3 Investing Lessons From Rising Volatility

Intense market volatility can and should be used to an investor’s advantage.

Bad day for the markets? (Photo: AP) Bad day for the markets? (Photo: AP)

The latest spell of higher stock market volatility is on the mind of many professional and retail investors. Up until this latest outburst, volatility as measured by the S&P 500 Volatility Index or “VIX” had crashed 36%.

While stock market volatility is often portrayed as an evil force that people should strive to avoid, it can and should be used to an investor’s advantage.

Let’s consider three lessons for successfully dealing with and even capitalizing on higher volatility.

Lesson 1: Volatility Isn’t Necessarily a Foe

One way to benefit from higher stock market volatility is to invest alongside of it. Although it’s impossible to invest directly in volatility gauges like the VIX, there are plenty of choices like VIX call options and ETPs. Let’s look at an example.

In the ETFguide Profit Strategy Newsletter*, a recommendation was given to go long the ProShares ST Futures VIX ETF (VIXY) on April 9 at $15.95.

Unfortunately, this trade on stock market volatility turned out to be dead money over the next few months because volatility sank like a rock. At one point, the VIXY position recommended had unrealized losses of 35%, ouch!

However, the recent 100% plus surge in stock market volatility caused VIXY’s share price to skyrocket and per the newsletter, a trade alert was given to sell VIXY at $19.63 on September 1 for a 23% gain. What’s the lesson?

First, investing in volatility isn’t for the faint of heart and second, good trades can sometimes start out poorly. However, in the proper context of a complimentary role to a much larger fully diversified core portfolio, embracing volatility rather than avoiding it certainly has a place.

Lesson 2: Volatility Leads to Discrepancies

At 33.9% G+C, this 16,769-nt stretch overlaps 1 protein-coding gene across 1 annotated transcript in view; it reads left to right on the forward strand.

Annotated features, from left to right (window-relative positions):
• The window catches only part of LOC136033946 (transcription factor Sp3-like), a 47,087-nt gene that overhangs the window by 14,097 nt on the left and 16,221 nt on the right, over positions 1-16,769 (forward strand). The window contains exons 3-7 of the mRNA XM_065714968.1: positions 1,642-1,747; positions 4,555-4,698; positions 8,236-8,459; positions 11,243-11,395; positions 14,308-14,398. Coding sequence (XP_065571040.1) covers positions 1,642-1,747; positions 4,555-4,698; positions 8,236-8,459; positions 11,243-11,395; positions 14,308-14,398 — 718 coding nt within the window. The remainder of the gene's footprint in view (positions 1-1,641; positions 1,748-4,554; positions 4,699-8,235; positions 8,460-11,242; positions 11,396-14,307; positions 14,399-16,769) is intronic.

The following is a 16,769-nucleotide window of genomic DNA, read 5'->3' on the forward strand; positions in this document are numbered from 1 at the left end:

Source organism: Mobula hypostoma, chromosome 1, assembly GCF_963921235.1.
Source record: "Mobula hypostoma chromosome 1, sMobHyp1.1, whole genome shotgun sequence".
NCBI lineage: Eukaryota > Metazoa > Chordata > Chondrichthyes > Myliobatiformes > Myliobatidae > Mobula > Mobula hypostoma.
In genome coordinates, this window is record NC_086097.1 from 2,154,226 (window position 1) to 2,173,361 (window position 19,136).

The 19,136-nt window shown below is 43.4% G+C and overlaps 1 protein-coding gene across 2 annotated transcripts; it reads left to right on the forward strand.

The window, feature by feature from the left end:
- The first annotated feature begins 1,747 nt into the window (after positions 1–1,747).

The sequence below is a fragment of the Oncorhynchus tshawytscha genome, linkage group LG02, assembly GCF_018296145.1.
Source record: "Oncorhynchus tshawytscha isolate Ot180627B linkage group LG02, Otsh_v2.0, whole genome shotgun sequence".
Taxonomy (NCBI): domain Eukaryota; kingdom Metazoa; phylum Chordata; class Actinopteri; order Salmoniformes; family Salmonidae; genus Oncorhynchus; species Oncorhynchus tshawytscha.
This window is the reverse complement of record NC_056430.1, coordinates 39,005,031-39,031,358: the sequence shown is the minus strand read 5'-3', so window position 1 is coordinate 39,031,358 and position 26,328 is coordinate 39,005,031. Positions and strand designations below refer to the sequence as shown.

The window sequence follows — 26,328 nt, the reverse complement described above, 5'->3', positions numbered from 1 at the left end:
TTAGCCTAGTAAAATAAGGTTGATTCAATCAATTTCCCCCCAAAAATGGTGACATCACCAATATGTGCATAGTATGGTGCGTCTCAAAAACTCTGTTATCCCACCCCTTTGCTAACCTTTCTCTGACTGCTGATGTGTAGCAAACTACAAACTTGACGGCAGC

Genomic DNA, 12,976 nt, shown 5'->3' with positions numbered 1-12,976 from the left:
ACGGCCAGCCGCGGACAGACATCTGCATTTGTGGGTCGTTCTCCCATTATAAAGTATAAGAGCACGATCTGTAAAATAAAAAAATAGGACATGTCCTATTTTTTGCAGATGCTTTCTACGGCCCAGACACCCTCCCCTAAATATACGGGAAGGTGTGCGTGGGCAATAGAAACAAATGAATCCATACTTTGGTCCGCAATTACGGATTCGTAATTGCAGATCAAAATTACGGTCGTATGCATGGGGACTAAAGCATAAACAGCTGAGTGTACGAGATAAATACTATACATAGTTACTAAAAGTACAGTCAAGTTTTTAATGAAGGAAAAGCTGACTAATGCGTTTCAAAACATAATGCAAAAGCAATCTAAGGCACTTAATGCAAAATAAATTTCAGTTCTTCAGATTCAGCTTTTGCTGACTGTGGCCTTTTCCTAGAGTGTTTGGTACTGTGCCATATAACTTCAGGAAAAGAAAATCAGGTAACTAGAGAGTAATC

Elevated volatility often leads to a bevy of stock market discrepancies and whenever there are discrepancies there’s opportunity. However, these aberrations don’t last forever. For advisors to take advantage of them, it’s important to maintain cash in client portfolios. Why?

Cash – as opposed to the 100% full invested portfolio – gives advisors greater flexibility during extreme markets. Not only does it cushion a client’s portfolio against falling prices, but cash gives advisors the luxury of buying assets that go on sale.

In contrast, fully invested portfolios are unable to pounce on these temporary moments of high volatility and stock market fear.

Lesson 3: Volatility Reveals Problems

The problem with bull markets is that they camouflage the weaknesses of a person’s investments. But whenever the stock market is volatile, we inevitably find out who’s been swimming naked. We find out which group of investors has been over-leveraged, over-concentrated in the wrong securities, or otherwise taking too much risk.

Volatile markets will also reveal which investment portfolios are poorly constructed versus those that are architecturally sound. From a financial advisor’s perspective, volatile markets are an outstanding opportunity to help clients to identify and eliminate weaknesses. Use higher volatility as an opportunity to improve the design of client portfolios.

In summary, use rising stock market volatility to your client’s advantage. Soar like an eagle when the rest of the world is crashing.  


*Ron DeLegge is the founder of ETFguide.  

Page 1 of 2
Single page view Reprints Discuss this story


Roubini: ‘Early Warning System for Financial Tsunamis’ Needed Now

Using his own systematic and data-driven approach to credit ratings, Roubini identifies three regions where investors are missing risks.

Most Recent Videos

Video Library ››